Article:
Earth  ID: 10598

GloPac Science Flights — short video and video file

NASA pilots and flight engineers, together with colleagues from the National Oceanic and Atmospheric Administration (NOAA), have successfully completed the first science flight of the Global Hawk aircraft over the Pacific Ocean. The Global Hawk is a robotic plane that can fly autonomously to altitudes above 60,000 feet (18.3 kilometers) — roughly twice as high as a commercial airliner — and as far as 11,000 nautical miles (20,000 kilometers) — half the circumference of Earth. GloPac researchers will directly measure and sample greenhouse gases, ozone-depleting substances, aerosols, and constituents of air quality in the upper troposphere and lower stratosphere.

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Jefferson Beck (UMBC): Video Editor
Jefferson Beck (UMBC): Producer
Paul Newman (NASA/GSFC): Scientist
David Fahey (NOAA): Scientist
Mike Carlowicz (Wyle Information Systems): Writer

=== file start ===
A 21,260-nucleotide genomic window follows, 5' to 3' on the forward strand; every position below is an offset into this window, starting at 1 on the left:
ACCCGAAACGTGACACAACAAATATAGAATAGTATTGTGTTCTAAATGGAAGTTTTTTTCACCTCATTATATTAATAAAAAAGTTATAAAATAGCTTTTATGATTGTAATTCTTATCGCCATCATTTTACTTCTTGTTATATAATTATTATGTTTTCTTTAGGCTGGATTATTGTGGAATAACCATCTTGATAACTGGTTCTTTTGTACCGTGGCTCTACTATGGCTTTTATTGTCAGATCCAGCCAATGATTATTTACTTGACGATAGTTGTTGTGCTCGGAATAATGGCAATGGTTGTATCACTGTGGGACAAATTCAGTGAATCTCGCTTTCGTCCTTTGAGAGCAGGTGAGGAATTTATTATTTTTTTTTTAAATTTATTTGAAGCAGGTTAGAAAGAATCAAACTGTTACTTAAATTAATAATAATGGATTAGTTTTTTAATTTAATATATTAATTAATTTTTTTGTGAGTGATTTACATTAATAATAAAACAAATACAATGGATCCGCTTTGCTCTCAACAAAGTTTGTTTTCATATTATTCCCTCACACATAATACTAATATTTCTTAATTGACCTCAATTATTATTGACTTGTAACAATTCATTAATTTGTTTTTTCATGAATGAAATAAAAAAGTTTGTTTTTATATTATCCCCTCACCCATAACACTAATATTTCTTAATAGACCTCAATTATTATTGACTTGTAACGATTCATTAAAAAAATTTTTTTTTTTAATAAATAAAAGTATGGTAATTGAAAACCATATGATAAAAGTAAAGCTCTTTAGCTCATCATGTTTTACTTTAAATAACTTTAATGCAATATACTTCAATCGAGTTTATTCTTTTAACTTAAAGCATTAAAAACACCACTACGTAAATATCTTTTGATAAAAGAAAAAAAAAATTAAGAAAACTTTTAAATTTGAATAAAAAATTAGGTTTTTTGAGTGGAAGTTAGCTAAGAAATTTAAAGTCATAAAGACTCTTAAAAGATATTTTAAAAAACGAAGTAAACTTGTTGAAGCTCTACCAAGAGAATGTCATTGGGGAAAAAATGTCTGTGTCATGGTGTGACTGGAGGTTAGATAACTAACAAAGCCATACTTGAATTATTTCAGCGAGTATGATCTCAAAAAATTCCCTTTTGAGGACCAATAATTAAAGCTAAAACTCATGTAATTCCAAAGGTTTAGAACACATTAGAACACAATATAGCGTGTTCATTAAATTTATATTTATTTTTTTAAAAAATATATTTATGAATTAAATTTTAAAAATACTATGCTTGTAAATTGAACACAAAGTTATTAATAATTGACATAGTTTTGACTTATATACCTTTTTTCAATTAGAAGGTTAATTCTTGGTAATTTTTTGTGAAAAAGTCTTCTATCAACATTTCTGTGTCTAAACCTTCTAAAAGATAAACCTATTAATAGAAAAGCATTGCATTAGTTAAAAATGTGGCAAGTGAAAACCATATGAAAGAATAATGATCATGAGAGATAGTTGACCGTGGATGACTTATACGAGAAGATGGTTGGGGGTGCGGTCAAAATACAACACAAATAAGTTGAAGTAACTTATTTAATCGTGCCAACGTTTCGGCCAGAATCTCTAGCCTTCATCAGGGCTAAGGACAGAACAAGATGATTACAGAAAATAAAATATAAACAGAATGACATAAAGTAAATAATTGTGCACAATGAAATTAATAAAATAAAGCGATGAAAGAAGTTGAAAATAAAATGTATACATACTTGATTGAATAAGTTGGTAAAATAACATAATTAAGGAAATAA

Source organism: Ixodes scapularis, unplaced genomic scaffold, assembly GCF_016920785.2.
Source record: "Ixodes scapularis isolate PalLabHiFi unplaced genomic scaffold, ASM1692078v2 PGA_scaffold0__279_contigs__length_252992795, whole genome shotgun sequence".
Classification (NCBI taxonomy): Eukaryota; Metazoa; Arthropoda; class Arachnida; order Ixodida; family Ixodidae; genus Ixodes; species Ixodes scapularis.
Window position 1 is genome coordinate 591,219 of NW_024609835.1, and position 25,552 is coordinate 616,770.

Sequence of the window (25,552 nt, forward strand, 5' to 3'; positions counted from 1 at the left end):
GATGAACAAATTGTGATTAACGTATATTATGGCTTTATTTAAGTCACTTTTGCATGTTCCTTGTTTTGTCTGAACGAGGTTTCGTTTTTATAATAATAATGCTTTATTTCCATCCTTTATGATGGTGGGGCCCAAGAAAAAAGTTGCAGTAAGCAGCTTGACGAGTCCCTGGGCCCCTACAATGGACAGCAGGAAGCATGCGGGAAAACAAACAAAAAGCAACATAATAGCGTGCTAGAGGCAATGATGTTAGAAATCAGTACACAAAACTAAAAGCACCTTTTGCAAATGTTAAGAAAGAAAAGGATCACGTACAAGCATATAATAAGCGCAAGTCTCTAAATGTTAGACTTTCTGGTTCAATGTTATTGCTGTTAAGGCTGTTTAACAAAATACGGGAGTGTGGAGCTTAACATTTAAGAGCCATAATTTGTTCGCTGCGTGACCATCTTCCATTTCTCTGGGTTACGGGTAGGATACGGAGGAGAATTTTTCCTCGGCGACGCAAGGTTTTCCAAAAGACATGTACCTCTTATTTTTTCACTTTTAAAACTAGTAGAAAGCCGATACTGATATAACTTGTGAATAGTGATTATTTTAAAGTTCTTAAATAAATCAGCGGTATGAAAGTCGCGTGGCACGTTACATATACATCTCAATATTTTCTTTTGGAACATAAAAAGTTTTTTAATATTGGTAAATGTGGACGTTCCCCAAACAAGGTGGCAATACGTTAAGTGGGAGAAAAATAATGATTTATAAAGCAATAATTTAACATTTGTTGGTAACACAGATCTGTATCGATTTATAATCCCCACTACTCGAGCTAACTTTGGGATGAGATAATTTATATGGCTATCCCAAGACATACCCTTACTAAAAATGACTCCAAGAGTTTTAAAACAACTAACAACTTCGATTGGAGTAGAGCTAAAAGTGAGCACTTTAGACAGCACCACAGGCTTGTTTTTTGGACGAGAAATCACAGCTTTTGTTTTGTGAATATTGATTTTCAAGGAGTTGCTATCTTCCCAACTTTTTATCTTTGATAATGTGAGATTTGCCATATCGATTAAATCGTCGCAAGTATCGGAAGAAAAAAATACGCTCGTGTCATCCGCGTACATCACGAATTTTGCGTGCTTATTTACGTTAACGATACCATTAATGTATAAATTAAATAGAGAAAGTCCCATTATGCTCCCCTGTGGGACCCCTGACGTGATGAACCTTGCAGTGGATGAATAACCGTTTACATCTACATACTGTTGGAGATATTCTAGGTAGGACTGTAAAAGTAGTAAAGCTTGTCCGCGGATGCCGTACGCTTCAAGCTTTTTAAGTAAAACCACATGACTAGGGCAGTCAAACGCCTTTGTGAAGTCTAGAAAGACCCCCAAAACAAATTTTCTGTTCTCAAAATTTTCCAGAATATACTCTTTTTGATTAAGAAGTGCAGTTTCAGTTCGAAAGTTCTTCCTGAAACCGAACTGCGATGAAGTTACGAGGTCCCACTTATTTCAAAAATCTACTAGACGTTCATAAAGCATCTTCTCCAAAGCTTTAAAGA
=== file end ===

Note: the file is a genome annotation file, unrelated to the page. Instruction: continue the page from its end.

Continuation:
Please give credit for this item to:
NASA/Goddard Space Flight Center

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Goddard TV Tape:
G2010-011 -- GloPac Campaign

SVS >> Climate
SVS >> Airplane
GCMD >> Earth Science >> Atmosphere
GCMD >> Earth Science >> Atmosphere >> Atmospheric Chemistry/Oxygen Compounds >> Ozone
DLESE >> Narrated
SVS >> Dryden Flight Research Center
NASA Science >> Earth

GCMD keywords can be found on the Internet with the following citation: Olsen, L.M., G. Major, K. Shein, J. Scialdone, S. Ritz, T. Stevens, M. Morahan, A. Aleman, R. Vogel, S. Leicester, H. Weir, M. Meaux, S. Grebas, C.Solomon, M. Holland, T. Northcutt, R. A. Restrepo, R. Bilodeau, 2013. NASA/Global Change Master Directory (GCMD) Earth Science Keywords. Version